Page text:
Mali the grizzly bear was relocated to a remote mainland habitat days before it was shot dead. (Facebook/Grizzly Bear Foundation)

Mali the grizzly bear was relocated to a remote mainland habitat days before it was shot dead. (Facebook/Grizzly Bear Foundation)

Grizzly bear relocated from small island off B.C. coast shot dead in self-defence

Mali, the bear rescued in historic joint efforts, was shot dead in an act of self-defence

A grizzly bear that was relocated just a couple weeks ago after it showed up on a small island off the northeastern coast of Vancouver Island has been shot dead in an apparent act of self-defence.

The bear, Mali, was relocated to mainland B.C. after it showed up on Hanson Island.

B.C. Conservation Officer Service confirmed that the incident took place on the evening of April 20. Investigation into the circumstance concluded the shooting was in self defence and no charges were laid .

Mali was identified by the ear tags that were placed on him during the relocation operation when he was moved to a remote area on B.C.’s mainland.

In a statement, the Conservation Officers Services said that the bear was killed more than 30 kilometres away from the isolated area where it was released.

The grizzly bear made headlines earlier in April due to the historical nature of joint efforts in its relocation operation. Several groups including conservation officers, First Nations and the Grizzly Bear Foundation came together to relocate Mali.

READ MORE: Young grizzly bear saved by the joint efforts of First Nations and conservation officers on Hanson Island

Nicholas Scapillati, executive director of Grizzly Bear Foundation, said that although the bear was successfully relocated, there was no means to trace its movements and it must have wandered off again into a residential area in search of food or a new habitat.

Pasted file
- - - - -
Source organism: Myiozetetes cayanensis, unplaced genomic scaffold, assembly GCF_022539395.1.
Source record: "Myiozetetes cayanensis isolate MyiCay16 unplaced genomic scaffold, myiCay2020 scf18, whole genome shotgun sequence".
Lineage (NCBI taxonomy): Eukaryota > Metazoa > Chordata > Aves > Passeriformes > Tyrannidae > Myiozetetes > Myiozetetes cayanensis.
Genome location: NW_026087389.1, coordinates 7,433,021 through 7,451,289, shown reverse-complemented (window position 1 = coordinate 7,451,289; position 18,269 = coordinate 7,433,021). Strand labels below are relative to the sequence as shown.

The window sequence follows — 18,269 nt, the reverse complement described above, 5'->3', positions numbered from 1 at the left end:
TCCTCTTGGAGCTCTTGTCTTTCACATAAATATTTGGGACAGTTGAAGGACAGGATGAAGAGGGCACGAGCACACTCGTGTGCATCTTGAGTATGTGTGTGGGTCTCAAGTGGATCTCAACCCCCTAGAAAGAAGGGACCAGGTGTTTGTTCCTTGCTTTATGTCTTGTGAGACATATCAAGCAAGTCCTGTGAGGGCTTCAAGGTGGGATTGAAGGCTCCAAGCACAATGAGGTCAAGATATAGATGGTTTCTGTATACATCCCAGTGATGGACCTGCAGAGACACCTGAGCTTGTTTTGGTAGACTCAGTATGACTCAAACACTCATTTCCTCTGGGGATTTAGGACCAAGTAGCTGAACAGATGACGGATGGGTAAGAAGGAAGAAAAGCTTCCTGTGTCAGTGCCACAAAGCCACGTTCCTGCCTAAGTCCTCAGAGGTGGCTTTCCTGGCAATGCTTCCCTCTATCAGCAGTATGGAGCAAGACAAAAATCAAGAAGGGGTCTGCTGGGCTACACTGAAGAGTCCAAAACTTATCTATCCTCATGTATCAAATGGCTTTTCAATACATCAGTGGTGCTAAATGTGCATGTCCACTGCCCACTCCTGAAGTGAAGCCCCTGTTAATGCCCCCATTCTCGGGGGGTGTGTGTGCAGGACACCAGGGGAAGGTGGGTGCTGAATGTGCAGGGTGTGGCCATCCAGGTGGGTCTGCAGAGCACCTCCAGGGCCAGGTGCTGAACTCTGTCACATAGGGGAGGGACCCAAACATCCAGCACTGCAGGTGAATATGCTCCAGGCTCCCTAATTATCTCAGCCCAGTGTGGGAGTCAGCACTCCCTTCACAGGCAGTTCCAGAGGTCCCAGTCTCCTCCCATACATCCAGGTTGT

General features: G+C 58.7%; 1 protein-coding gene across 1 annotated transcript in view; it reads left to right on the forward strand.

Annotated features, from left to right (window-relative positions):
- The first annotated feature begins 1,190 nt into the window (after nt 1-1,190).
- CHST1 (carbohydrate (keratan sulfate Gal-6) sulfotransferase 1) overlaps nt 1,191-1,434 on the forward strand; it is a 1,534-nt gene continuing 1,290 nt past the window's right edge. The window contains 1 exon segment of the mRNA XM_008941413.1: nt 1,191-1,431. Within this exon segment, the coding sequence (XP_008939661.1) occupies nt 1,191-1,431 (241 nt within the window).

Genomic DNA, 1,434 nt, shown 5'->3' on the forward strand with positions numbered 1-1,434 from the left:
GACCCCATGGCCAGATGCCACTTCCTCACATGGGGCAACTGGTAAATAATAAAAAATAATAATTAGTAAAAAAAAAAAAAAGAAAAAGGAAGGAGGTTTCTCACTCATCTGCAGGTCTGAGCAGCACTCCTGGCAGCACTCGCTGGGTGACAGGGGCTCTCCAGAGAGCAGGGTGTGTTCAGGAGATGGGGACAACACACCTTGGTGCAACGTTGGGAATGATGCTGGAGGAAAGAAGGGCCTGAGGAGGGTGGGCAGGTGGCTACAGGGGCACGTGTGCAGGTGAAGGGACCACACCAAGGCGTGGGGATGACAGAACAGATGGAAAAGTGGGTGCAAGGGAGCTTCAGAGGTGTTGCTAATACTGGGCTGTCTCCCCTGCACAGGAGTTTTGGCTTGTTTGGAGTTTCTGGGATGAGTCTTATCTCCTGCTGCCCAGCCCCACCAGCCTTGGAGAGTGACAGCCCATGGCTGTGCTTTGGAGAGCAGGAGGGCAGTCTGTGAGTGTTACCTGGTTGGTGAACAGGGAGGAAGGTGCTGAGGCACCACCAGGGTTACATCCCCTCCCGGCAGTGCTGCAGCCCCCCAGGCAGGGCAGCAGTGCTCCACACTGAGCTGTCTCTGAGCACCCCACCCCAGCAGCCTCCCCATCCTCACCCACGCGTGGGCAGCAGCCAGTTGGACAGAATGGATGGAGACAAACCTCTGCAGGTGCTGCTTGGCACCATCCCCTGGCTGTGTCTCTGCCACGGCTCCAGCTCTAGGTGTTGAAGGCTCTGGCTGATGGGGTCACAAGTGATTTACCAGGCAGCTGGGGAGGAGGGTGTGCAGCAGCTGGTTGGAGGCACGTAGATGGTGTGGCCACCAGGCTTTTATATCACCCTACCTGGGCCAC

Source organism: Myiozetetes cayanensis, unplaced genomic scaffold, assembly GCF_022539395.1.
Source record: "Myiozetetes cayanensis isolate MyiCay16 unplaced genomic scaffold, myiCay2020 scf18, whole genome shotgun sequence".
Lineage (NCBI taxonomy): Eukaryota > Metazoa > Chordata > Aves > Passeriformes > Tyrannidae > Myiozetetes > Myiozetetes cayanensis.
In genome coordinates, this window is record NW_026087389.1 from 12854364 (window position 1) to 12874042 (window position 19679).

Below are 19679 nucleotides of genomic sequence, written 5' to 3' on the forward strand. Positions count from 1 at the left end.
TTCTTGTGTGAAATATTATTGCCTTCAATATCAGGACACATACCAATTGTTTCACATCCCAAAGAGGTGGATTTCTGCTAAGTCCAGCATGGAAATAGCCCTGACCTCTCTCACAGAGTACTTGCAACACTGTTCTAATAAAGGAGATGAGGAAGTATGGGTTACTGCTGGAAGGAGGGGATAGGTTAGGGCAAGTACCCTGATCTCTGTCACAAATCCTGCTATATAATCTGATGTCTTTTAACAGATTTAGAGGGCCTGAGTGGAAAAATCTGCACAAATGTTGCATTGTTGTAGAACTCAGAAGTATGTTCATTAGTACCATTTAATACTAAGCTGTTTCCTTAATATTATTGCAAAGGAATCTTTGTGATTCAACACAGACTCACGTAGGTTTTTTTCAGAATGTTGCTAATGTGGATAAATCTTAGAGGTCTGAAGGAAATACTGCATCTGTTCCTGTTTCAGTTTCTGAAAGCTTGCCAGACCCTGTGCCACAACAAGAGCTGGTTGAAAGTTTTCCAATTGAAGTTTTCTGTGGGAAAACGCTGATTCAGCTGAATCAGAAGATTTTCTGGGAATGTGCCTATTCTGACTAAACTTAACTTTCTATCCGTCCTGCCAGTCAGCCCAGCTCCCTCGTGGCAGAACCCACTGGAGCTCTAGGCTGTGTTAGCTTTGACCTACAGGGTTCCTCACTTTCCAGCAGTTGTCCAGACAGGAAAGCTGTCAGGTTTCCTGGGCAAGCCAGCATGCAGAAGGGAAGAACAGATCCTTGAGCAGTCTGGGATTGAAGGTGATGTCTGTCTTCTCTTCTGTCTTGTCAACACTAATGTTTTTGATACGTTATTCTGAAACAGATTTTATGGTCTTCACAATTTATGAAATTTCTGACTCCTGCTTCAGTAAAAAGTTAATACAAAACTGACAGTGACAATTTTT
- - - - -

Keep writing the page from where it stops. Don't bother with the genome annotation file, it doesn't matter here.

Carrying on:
“Unfortunately Mali wasn’t collared when he was relocated since everything happened very rapidly back then,” Scapillati said.

Mali had previously swum to Hanson Island in search of food.

“Grizzly bears are moving across the Island and we need to put some science behind this issue and find out why they are moving,” said Scapillati.

He said when most people spot a bear in a residential area, they panic and resort to guns which often results in the bear’s death.

Conservation officials throughout the region have been advising on the use of bear spray as the “most effective tool” and a “safer option for both citizens and bears.”

Scapillati stressed on increasing awareness through educative campaigns about bear sprays and attractants so that humans and bears can live in peaceful coexistence in the future.

“Mali’s situation could have been very different,” he added.

However, the joint conservation efforts that took place in relocating Mali earlier was a positive development in conservation efforts, setting precedent for more such rescue and relocation operations.

“Sad things can happen in conservation sometimes, but you learn a lot and know that more grizzly bears need to be protected.”

The conservation officers will give Mali’s body to the First Nations who will hold a small burial ceremony for the bear.

READ ALSO: Vancouver Island’s bear patrol is watching your garbage

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